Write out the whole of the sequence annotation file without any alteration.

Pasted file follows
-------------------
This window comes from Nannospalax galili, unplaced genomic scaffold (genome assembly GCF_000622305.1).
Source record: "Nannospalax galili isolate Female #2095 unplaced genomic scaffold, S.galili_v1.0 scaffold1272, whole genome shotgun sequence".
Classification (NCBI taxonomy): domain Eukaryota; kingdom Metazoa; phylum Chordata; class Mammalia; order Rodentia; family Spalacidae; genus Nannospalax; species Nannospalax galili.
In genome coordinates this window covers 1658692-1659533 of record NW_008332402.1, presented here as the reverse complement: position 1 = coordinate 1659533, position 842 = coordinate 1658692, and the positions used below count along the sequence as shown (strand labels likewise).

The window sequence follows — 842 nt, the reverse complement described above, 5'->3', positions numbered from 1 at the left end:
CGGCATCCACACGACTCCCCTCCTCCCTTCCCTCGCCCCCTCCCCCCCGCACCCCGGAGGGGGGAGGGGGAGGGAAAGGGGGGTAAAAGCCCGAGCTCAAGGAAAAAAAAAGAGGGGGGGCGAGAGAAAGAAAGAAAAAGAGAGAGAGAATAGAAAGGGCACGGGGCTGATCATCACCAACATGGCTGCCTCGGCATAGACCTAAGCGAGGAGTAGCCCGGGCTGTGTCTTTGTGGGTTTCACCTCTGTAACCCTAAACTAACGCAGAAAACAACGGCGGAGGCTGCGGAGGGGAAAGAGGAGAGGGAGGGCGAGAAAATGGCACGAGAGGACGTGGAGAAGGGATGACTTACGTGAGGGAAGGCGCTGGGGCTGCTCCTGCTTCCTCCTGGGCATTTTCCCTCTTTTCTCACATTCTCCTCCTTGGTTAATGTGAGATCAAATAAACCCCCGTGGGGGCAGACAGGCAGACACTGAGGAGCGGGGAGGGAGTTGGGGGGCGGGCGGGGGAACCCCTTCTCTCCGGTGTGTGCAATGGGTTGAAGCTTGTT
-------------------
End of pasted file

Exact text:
This window comes from Nannospalax galili, unplaced genomic scaffold (genome assembly GCF_000622305.1).
Source record: "Nannospalax galili isolate Female #2095 unplaced genomic scaffold, S.galili_v1.0 scaffold1272, whole genome shotgun sequence".
Classification (NCBI taxonomy): domain Eukaryota; kingdom Metazoa; phylum Chordata; class Mammalia; order Rodentia; family Spalacidae; genus Nannospalax; species Nannospalax galili.
In genome coordinates this window covers 1658692-1659533 of record NW_008332402.1, presented here as the reverse complement: position 1 = coordinate 1659533, position 842 = coordinate 1658692, and the positions used below count along the sequence as shown (strand labels likewise).

The window sequence follows — 842 nt, the reverse complement described above, 5'->3', positions numbered from 1 at the left end:
CGGCATCCACACGACTCCCCTCCTCCCTTCCCTCGCCCCCTCCCCCCCGCACCCCGGAGGGGGGAGGGGGAGGGAAAGGGGGGTAAAAGCCCGAGCTCAAGGAAAAAAAAAGAGGGGGGGCGAGAGAAAGAAAGAAAAAGAGAGAGAGAATAGAAAGGGCACGGGGCTGATCATCACCAACATGGCTGCCTCGGCATAGACCTAAGCGAGGAGTAGCCCGGGCTGTGTCTTTGTGGGTTTCACCTCTGTAACCCTAAACTAACGCAGAAAACAACGGCGGAGGCTGCGGAGGGGAAAGAGGAGAGGGAGGGCGAGAAAATGGCACGAGAGGACGTGGAGAAGGGATGACTTACGTGAGGGAAGGCGCTGGGGCTGCTCCTGCTTCCTCCTGGGCATTTTCCCTCTTTTCTCACATTCTCCTCCTTGGTTAATGTGAGATCAAATAAACCCCCGTGGGGGCAGACAGGCAGACACTGAGGAGCGGGGAGGGAGTTGGGGGGCGGGCGGGGGAACCCCTTCTCTCCGGTGTGTGCAATGGGTTGAAGCTTGTT